The more I have studied and experienced agile innovation, the more confident I am about its ability to unlock iron cages. There’s a lot of overlap among agile values and principles, employee engagement, and the practices of high-performance teams. In most of my encounters these days, agile practices are helping people become both happier and more successful.

Develop personal, habitual agility. Before suggesting agile approaches to others, I figured I should practice them myself. For each value in the Agile Manifesto, I picked one simple behavior to change and set promptings to trigger that behavior. For example:

  • Work in ways that make humans happy and successful. When I feel stressed, I will express sincere appreciation for the work of at least one person.
  • Break large tasks into small steps and test solutions with working models. When challenged by an opinion different from mine, I will ask, “How could we test that?”
  • Simplify and sequence activities to focus on the most valuable customer benefits. When asked to do work with little or no value to customers, I will explain what I need to do instead.
  • Welcome and celebrate learning. When my predictions or opinions are wrong, I will laugh about them with others and change course.

The most enjoyable change was the first. Expressing gratitude made me happier and improved teamwork. The hardest change was the last. For more than a year, I wrote down my hypotheses and predictions, then tracked their accuracy using something called a Brier score. Sadly, I found that I was wrong far more often than I expected. Along with a heavy dose of humility came the realization that considering the opinions of others couldn’t be much riskier than relying on my own. I also feared that laughing at so many mistakes would undermine my credibility. Instead, it led to more collaborative ways of developing hypotheses, better results, and greater confidence.

As these behaviors became easier, I started adding others. I felt happier and more in control. I was ready to start testing agile approaches with my teams.

Develop team agility. I lead Bain & Company’s Global Innovation Practice; so most of my teams are actually clients’ teams seeking breakthrough innovations. I had an idea. I decided to offer them a two-for-one deal: “We are happy to help you discover, design, and develop this product. But what if we were to help you create an agile team to do it? We can coach you and serve as subject matter experts in the development process. You will learn more satisfying and productive ways of working, and after we leave—when there is a strong chance that the product will need to be changed, you will know how to do it.”

About two-thirds of new clients reject my offer (further damaging my Brier score). Of course, they have rational explanations: “We should stick to the request for proposal. We’re too busy. We don’t have time to learn new approaches. We don’t have the right people to do that. Our executive sponsors would never allow it. Our culture would kill it.”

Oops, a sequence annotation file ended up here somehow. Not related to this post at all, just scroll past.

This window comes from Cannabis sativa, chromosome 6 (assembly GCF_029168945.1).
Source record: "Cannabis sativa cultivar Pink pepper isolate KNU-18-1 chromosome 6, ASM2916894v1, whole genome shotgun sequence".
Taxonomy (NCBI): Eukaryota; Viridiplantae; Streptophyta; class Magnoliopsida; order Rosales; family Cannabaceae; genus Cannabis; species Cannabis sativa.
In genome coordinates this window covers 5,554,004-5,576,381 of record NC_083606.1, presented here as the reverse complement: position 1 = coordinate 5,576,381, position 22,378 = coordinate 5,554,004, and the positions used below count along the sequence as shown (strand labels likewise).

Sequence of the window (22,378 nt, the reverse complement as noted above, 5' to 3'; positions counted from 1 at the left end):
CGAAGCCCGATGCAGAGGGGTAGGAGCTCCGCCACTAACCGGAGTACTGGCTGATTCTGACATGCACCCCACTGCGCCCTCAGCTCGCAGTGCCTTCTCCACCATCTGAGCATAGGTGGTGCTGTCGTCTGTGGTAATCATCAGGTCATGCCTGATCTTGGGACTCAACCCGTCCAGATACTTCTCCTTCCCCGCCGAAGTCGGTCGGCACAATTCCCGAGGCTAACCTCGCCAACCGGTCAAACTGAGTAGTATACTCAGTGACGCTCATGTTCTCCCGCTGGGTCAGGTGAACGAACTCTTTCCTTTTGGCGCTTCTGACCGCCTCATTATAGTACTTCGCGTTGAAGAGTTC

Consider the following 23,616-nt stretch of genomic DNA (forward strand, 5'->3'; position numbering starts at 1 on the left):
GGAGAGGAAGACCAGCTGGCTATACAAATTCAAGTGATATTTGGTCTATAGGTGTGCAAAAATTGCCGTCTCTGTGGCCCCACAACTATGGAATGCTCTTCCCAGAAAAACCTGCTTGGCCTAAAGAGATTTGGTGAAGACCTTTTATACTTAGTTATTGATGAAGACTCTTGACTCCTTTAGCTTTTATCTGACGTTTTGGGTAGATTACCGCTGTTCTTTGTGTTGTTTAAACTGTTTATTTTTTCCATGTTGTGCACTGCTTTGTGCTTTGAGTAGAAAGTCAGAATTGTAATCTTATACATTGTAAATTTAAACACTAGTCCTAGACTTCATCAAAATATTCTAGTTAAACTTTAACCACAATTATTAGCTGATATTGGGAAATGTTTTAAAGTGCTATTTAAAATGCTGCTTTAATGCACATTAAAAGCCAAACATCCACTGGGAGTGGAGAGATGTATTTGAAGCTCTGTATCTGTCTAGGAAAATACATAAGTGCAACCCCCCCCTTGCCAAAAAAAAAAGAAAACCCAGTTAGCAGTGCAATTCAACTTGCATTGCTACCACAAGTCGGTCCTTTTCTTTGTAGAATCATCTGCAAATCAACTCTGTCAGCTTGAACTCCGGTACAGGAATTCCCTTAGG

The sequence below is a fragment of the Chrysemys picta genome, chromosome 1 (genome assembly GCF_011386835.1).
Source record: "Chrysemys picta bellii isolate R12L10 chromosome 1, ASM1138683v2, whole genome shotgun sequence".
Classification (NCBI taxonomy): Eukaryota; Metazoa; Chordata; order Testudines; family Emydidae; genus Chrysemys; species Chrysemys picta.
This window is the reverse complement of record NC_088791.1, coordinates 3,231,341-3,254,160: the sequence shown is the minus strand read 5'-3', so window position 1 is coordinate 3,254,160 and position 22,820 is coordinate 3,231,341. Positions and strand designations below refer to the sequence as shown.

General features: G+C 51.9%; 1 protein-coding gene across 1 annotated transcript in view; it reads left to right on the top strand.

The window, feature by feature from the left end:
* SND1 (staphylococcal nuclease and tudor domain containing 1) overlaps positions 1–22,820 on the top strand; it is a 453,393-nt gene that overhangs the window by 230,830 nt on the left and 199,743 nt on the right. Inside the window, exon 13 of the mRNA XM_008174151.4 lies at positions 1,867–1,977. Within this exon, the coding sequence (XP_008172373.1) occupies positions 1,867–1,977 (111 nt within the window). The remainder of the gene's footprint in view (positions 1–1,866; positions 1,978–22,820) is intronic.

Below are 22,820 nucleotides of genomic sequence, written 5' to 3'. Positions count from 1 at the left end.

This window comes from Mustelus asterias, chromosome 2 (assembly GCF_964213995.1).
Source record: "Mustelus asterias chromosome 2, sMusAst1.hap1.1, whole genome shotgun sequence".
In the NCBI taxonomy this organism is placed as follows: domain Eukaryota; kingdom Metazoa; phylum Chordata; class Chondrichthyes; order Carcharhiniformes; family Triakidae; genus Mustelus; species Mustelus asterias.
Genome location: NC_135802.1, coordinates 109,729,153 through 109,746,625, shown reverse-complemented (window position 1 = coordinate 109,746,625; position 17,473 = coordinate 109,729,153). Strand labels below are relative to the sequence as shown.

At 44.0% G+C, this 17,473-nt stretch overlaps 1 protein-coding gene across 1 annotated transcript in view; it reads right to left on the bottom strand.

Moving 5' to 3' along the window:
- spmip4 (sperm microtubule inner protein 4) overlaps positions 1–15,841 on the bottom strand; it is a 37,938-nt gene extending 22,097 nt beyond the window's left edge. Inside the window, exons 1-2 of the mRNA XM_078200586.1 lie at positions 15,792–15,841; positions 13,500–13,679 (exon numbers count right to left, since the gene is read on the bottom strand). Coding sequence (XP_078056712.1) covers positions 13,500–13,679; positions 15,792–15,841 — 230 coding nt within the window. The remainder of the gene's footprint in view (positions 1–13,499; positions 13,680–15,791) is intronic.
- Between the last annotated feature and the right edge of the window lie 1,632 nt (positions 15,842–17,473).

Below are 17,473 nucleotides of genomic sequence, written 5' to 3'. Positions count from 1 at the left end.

However, clients who accepted the offer haven’t regretted it. We assemble multidisciplinary teams and do joint training. We observe and interview successful agile teams. We clarify goals. We break large problems into manageable tasks. We build, prioritize, and sequence potential activities. We develop creative ways to build rapid prototypes and test them with real customers. We identify and remove constraints to the innovation process. We track changes in team member happiness and productivity, customer behaviors and satisfaction, and sales and profitability.

At the conclusion of one agile sprint, I overheard a group of five team members talking to one another. “Honestly,” said one, “I would quit before I would go back to the old way of working.”

Teach and coach others. Agile practitioners are constantly uncovering better ways of working and helping others do it. It turns out those two activities are linked.

Richard Feynman, whose work in quantum electrodynamics won him a Nobel Prize in physics, taught that the best way to master any new skill was to teach it to a beginner. He believed that experts often hide behind jargon and esoteric vocabulary to disguise their own ignorance. I find that when I struggle to explain things in simple language, I have identified an opportunity to learn more. I try to dig in until I can explain it to a child—or a skeptical senior executive.

As you develop agile capabilities and start teaching them to beginners, don’t be surprised to find the CEO or other executive committee members among your apprentices. While agilists won’t wait for senior sponsorship, they tend to create results and passion that ultimately command it—and that helps everyone escape their iron cages.

Darrell K. Rigby is a partner in the Boston office of Bain & Company. He heads the firm’s global innovation and retail practices. He is the author of  Winning in Turbulence.